Miss Anthony’s audience at Terre Haute was not large but her speech was great. She had an amazing array of facts and figures, but these were not dry or uninteresting to her listeners. She held them from first to last by her intense earnestness, her deep sincerity, the clarity of her reasoning, and the convincing force of her argument. She made it clear in that early day, when a female orator was still a freak or at least a curiosity, that a woman could be quite as much at home on a public platform as in a private kitchen. She disarmed prejudice and cleared the atmosphere for the more enlightened public sentiment which has since swept Indiana into the number of equal suffrage states.

Almost 25 years passed before I met Miss Anthony for the second and last time. It was in her home city of Rochester and this time she sat in the audience I addressed. The years of trial, persecution and incessant struggle had left their ruthless impress upon her noble features. She had reached four score, and the sands of life were slipping away. She waited until the close of the meeting and as I approached her she clasped my hands in both of hers. “You remember me?” she queried with the modesty so characteristic of her. “Remember you,” I answered, “how could anyone ever forget Susan B. Anthony?” The sweetest smile lighted up her venerable countenance as she pressed my hands and said, “How glad I am to see you after all these years!” We chatted about the days that were gone, about the progress that had been made, and about the work yet to be done. She laughingly remarked: “Give us suffrage and we’ll give you socialism,” to which I answered in the same spirit: “Give us socialism and we’ll give you suffrage.” She was not enthusiastic over the results of her work. I endeavored to reassure her but she gravely shook her head and was plainly disappointed that the half century of bitter struggle in which she bore so commanding and honorable a part had not been more fruitful of results and that she must pass away without realizing the fulfillment of her lifelong dream.

Soon after this Susan B. Anthony passed from earthly scenes to the realms of rest. Again I returned to Rochester to address another meeting. A mass of red roses and carnations decorated the stage. At the close of the meeting it was decided to visit Miss Anthony’s resting place and decorate her grave and the grave of her beloved sister and guardian angel, Mary, with the flowers. On the following morning under escort of the women comrades we repaired to the cemetery, covered the graves of “Aunt Susan” and “Sister Mary” with our red roses and carnations, and paid to their memory the tribute of our love and tears. We then visited the Anthony homestead and were shown from room to room, the once busy haunts that now seemed so strangely still.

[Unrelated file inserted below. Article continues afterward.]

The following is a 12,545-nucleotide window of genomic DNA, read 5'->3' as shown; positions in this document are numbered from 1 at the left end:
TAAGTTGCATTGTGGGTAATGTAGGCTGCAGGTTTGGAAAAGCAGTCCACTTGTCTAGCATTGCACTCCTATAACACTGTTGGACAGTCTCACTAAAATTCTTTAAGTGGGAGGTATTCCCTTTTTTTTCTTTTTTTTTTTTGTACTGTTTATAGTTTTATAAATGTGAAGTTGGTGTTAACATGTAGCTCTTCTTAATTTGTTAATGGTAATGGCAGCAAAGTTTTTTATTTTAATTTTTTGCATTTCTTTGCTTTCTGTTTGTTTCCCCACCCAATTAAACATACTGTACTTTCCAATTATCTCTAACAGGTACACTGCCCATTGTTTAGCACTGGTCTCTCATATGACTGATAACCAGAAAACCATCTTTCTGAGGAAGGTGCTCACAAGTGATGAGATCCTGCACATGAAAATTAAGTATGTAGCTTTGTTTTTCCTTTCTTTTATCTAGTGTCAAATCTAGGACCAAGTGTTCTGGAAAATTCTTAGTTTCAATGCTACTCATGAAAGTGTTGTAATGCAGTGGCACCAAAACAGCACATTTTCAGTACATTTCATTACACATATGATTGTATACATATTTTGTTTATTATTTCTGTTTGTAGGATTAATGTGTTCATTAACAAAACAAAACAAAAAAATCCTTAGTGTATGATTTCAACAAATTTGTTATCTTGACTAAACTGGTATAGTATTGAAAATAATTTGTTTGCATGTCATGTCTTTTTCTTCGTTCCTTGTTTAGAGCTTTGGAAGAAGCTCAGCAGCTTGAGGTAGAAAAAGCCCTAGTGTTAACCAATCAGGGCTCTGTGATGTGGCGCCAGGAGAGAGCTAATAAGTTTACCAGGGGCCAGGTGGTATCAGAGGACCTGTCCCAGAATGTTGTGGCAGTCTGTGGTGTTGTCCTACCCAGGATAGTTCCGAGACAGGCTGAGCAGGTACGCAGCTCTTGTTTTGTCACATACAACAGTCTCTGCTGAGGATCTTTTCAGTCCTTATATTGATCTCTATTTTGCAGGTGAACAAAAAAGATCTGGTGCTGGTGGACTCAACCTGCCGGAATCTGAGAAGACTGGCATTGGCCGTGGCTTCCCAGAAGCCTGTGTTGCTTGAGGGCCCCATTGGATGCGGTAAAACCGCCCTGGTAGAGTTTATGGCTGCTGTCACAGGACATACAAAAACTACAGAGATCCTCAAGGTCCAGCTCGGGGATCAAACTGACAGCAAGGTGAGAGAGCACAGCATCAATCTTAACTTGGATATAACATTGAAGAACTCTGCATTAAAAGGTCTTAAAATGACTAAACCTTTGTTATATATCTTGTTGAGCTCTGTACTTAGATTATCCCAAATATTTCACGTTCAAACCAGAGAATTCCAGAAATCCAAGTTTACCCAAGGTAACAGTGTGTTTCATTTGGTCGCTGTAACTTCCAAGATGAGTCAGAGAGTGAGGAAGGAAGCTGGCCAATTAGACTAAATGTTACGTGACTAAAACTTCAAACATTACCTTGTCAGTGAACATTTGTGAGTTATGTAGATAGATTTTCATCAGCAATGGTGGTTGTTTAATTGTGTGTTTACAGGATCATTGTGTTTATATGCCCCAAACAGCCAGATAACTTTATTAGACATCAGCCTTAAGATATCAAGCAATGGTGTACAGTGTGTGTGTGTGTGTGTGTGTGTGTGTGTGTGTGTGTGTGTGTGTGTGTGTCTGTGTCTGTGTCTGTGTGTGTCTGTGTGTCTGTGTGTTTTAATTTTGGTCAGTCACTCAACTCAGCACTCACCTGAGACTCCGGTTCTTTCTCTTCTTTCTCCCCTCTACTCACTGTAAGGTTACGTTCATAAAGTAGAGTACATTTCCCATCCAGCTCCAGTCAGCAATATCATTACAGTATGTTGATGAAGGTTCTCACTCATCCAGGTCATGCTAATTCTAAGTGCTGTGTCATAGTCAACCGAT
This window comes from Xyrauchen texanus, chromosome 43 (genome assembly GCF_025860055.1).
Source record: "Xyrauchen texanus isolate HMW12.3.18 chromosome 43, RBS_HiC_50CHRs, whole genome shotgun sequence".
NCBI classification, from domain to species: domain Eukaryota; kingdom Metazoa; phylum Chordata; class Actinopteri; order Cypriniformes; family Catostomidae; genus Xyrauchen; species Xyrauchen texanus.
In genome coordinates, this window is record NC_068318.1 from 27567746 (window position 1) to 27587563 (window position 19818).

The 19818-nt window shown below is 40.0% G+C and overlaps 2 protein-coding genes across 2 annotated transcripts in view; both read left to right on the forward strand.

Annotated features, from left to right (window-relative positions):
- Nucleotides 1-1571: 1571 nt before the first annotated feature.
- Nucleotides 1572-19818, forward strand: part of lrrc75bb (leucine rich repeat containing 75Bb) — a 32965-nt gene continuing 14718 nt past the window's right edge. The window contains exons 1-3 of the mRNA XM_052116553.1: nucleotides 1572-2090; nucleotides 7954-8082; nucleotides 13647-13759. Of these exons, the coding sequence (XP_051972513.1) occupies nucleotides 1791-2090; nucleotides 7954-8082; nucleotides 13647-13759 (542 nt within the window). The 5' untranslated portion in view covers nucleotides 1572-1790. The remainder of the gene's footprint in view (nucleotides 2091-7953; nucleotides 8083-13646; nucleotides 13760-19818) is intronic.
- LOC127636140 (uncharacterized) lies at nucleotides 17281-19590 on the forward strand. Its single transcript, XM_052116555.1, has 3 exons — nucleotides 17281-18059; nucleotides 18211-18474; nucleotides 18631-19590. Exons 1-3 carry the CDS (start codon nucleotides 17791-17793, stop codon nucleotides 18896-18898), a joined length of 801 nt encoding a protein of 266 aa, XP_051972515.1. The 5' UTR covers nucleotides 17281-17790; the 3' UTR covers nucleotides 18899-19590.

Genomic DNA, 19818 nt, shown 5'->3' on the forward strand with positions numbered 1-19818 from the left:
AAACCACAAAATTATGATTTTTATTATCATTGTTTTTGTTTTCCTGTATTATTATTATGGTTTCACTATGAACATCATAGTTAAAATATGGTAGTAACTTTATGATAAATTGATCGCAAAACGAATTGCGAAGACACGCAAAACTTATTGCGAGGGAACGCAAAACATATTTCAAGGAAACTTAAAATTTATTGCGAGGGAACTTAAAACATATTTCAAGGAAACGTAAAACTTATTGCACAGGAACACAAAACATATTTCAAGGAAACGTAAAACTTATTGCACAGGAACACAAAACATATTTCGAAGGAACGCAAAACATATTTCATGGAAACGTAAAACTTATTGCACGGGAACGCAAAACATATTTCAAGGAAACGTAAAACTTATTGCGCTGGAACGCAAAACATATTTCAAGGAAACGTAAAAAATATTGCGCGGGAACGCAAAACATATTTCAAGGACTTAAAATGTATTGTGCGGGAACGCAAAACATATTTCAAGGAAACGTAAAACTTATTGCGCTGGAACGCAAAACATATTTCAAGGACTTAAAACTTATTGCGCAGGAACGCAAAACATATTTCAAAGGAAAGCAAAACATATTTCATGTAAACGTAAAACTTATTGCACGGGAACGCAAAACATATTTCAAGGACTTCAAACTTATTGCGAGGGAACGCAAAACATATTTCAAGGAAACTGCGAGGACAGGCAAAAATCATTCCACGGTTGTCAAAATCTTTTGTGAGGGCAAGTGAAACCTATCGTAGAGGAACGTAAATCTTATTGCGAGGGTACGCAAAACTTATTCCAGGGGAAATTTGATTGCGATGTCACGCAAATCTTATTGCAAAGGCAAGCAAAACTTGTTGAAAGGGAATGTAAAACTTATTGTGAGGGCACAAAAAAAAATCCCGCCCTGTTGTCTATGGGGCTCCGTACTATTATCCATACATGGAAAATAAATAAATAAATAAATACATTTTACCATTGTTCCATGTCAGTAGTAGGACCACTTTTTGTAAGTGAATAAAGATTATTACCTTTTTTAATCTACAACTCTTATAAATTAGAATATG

I thought of the great woman, the luminous soul who had reigned in that historic and hospitable old home, of the many sacrifices she had made, the many burdens she had shouldered, the many lives she had touched, the many sleepers she had awakened, the many sorrows she had assuaged, the many prejudices she had dispelled, the many hopes she had inspired, the many obstacles she had overcome, the many crosses she had borne, the many pitiless persecutions she had suffered, the many battles she had fought, and the final glorious triumph which had crowned her noble life.

Susan B. Anthony lived for humanity and wrought for the ages. She made her name synonymous with the cause of human freedom and equal rights; she was a moral heroine, an apostle of progress, a herald of the coming day.

[Photograph added.]



The Richmond Palladium
(Richmond, Indiana)
-Oct 22, 1917
(Image: Suffragists Abby Scott Baker)

Debs Internet Archive (Scroll down to 1917.)
Debs on Susan B Anthony from Pearson’s, July 1917

Susan B Anthony, 1820-1906, wiki

See also:

Women of Protest: Photographs from the Records of the National Woman’s Party

Abby Scott Baker

Alice Paul

Lucy Burns

“Women’s Suffrage Movement Led to Occoquan Workhouse Imprisonment”
-by Debbie Robison

Workhouse Prison Museum at Lorton

Night of Terror

Ida Husted Harper